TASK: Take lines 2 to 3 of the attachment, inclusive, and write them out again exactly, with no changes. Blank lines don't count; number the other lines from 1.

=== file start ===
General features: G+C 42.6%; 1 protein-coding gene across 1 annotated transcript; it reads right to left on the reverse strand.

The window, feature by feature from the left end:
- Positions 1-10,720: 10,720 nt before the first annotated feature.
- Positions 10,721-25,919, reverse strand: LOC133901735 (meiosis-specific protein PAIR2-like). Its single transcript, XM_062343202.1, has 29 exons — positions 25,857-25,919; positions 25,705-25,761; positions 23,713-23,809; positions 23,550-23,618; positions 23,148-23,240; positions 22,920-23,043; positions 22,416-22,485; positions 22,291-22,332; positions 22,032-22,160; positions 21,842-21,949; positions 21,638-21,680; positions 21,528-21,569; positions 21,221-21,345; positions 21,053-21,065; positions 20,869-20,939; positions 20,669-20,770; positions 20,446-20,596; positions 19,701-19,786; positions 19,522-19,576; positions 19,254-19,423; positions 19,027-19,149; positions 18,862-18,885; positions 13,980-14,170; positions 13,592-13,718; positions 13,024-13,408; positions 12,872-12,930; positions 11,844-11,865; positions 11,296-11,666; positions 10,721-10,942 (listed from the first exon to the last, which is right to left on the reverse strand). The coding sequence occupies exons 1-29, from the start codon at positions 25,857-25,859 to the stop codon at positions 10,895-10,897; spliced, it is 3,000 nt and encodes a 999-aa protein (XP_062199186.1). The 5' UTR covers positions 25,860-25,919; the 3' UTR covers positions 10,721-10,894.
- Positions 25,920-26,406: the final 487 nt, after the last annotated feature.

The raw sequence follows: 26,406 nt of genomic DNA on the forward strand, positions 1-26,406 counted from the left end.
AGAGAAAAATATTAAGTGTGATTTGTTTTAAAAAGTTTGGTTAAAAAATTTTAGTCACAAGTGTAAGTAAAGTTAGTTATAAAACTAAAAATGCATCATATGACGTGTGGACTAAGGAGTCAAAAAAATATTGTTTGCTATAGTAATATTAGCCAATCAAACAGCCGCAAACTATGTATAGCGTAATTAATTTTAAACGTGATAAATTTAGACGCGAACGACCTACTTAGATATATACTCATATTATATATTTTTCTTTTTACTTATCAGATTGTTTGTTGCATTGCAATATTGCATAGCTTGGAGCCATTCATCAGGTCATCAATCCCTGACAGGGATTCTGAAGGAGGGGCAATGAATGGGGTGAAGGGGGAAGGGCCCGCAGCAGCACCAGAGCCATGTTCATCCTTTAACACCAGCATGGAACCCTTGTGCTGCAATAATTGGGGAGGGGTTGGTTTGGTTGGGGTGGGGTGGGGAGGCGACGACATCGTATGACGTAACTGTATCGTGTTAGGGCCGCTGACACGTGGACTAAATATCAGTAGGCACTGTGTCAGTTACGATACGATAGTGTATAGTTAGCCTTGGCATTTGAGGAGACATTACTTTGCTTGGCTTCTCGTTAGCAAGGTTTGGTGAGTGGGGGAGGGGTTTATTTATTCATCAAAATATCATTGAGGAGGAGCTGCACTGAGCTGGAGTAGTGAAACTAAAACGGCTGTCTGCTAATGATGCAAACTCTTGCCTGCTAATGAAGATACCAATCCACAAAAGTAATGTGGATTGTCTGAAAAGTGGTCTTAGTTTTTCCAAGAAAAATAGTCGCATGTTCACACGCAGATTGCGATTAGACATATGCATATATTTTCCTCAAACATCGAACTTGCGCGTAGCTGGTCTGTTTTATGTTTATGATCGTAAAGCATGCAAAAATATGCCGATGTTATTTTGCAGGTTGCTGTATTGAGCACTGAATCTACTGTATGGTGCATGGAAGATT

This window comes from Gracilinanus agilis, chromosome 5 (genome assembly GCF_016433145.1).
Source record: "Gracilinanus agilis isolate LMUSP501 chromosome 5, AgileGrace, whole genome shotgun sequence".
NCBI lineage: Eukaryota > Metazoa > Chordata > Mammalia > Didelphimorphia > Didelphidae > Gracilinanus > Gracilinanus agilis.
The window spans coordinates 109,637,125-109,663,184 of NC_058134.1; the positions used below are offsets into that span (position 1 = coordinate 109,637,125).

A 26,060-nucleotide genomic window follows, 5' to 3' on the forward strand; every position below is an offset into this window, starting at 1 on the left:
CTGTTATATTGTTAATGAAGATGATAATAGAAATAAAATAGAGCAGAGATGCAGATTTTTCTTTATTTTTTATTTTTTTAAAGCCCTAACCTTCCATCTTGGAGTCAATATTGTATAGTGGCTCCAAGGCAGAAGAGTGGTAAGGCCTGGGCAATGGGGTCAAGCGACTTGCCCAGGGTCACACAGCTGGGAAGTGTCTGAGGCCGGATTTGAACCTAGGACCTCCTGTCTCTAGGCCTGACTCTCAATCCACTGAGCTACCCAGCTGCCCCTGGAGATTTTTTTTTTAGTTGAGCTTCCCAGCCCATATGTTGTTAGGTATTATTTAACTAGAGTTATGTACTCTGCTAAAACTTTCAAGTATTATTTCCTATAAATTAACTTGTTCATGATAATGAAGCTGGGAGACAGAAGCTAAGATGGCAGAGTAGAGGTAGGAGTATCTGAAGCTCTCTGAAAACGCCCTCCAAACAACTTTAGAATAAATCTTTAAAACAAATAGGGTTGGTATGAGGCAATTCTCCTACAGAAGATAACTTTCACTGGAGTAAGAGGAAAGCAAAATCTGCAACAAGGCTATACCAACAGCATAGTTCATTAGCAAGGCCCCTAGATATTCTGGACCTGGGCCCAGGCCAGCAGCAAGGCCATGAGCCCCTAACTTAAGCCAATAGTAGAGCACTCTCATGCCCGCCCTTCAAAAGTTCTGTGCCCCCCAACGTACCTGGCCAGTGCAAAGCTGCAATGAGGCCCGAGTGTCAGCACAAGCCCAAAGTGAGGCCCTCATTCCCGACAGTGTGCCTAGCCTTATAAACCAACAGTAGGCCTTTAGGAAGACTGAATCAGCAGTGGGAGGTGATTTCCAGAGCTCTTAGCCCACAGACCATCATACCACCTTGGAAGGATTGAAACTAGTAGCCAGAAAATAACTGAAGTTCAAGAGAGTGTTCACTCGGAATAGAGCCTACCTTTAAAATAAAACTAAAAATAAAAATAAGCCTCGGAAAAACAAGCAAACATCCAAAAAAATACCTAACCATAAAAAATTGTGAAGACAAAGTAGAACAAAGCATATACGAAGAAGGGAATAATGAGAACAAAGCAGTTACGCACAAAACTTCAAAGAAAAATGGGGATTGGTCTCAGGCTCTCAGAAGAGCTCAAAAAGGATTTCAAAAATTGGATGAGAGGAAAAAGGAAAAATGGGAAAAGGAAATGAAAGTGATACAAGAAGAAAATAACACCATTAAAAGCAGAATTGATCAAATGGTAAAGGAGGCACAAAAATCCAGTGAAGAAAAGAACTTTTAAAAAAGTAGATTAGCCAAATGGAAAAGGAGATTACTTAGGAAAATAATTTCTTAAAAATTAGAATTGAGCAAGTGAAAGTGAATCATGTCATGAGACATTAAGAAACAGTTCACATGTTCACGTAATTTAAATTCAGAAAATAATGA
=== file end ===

The window, feature by feature from the left end:
- Positions 1-10,720: 10,720 nt before the first annotated feature.